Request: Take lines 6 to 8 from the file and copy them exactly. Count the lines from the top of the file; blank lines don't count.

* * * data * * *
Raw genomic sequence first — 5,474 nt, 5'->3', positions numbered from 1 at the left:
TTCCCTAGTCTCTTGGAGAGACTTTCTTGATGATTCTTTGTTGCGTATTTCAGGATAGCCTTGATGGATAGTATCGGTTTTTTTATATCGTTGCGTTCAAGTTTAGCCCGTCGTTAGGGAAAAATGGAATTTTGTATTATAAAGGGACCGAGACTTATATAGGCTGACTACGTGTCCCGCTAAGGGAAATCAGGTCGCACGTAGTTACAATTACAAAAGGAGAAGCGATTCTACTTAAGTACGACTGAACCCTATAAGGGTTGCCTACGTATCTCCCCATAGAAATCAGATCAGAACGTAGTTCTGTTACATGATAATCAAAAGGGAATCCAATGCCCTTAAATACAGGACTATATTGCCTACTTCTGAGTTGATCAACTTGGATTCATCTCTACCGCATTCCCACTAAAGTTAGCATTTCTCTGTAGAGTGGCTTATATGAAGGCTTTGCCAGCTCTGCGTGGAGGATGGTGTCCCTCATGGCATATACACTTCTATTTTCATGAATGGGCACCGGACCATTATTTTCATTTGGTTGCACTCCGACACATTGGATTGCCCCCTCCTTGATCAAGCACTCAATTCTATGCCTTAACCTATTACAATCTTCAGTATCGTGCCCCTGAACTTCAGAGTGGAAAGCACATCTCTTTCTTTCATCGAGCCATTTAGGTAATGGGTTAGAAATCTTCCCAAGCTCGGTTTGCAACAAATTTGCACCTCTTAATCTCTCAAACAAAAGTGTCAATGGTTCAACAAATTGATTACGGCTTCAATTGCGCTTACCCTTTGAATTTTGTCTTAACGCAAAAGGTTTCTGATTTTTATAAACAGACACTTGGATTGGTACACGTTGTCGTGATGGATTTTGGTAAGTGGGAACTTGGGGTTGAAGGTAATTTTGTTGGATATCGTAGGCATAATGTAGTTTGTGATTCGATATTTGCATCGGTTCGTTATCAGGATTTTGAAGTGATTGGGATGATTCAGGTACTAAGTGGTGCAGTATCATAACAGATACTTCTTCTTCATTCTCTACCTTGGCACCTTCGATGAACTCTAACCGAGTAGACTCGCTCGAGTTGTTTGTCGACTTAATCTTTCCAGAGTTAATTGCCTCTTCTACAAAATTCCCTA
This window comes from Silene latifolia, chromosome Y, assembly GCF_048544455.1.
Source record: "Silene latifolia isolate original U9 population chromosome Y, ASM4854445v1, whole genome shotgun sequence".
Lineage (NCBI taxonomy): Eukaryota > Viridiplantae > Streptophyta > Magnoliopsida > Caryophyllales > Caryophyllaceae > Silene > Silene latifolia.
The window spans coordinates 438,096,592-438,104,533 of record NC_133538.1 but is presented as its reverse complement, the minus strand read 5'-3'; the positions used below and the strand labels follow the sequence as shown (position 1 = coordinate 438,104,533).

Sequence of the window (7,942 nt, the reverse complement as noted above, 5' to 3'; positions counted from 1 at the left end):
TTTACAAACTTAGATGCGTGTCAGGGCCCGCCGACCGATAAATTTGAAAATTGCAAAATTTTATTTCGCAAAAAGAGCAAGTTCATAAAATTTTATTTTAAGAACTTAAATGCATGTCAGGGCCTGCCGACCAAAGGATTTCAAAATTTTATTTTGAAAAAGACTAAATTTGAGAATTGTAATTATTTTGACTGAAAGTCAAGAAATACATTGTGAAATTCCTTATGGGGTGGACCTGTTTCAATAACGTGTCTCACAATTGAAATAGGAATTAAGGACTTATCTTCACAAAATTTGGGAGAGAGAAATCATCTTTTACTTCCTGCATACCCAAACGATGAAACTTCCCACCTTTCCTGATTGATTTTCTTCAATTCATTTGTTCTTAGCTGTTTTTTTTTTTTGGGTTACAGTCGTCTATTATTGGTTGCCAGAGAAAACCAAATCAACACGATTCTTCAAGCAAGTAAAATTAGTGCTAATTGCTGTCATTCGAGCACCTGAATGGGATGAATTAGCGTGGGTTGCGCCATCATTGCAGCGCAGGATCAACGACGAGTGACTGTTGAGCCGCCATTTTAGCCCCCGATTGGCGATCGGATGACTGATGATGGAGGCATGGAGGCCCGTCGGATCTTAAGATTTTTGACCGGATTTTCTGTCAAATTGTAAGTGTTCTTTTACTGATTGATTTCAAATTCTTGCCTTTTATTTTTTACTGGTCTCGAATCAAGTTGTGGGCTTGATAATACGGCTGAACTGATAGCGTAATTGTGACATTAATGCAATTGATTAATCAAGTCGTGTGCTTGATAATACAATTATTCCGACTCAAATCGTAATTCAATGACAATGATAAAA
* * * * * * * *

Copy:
The window spans coordinates 438,096,592-438,104,533 of record NC_133538.1 but is presented as its reverse complement, the minus strand read 5'-3'; the positions used below and the strand labels follow the sequence as shown (position 1 = coordinate 438,104,533).

Sequence of the window (7,942 nt, the reverse complement as noted above, 5' to 3'; positions counted from 1 at the left end):
TTTACAAACTTAGATGCGTGTCAGGGCCCGCCGACCGATAAATTTGAAAATTGCAAAATTTTATTTCGCAAAAAGAGCAAGTTCATAAAATTTTATTTTAAGAACTTAAATGCATGTCAGGGCCTGCCGACCAAAGGATTTCAAAATTTTATTTTGAAAAAGACTAAATTTGAGAATTGTAATTATTTTGACTGAAAGTCAAGAAATACATTGTGAAATTCCTTATGGGGTGGACCTGTTTCAATAACGTGTCTCACAATTGAAATAGGAATTAAGGACTTATCTTCACAAAATTTGGGAGAGAGAAATCATCTTTTACTTCCTGCATACCCAAACGATGAAACTTCCCACCTTTCCTGATTGATTTTCTTCAATTCATTTGTTCTTAGCTGTTTTTTTTTTTTGGGTTACAGTCGTCTATTATTGGTTGCCAGAGAAAACCAAATCAACACGATTCTTCAAGCAAGTAAAATTAGTGCTAATTGCTGTCATTCGAGCACCTGAATGGGATGAATTAGCGTGGGTTGCGCCATCATTGCAGCGCAGGATCAACGACGAGTGACTGTTGAGCCGCCATTTTAGCCCCCGATTGGCGATCGGATGACTGATGATGGAGGCATGGAGGCCCGTCGGATCTTAAGATTTTTGACCGGATTTTCTGTCAAATTGTAAGTGTTCTTTTACTGATTGATTTCAAATTCTTGCCTTTTATTTTTTACTGGTCTCGAATCAAGTTGTGGGCTTGATAATACGGCTGAACTGATAGCGTAATTGTGACATTAATGCAATTGATTAATCAAGTCGTGTGCTTGATAATACAATTATTCCGACTCAAATCGTAATTCAATGACAATGATAAAA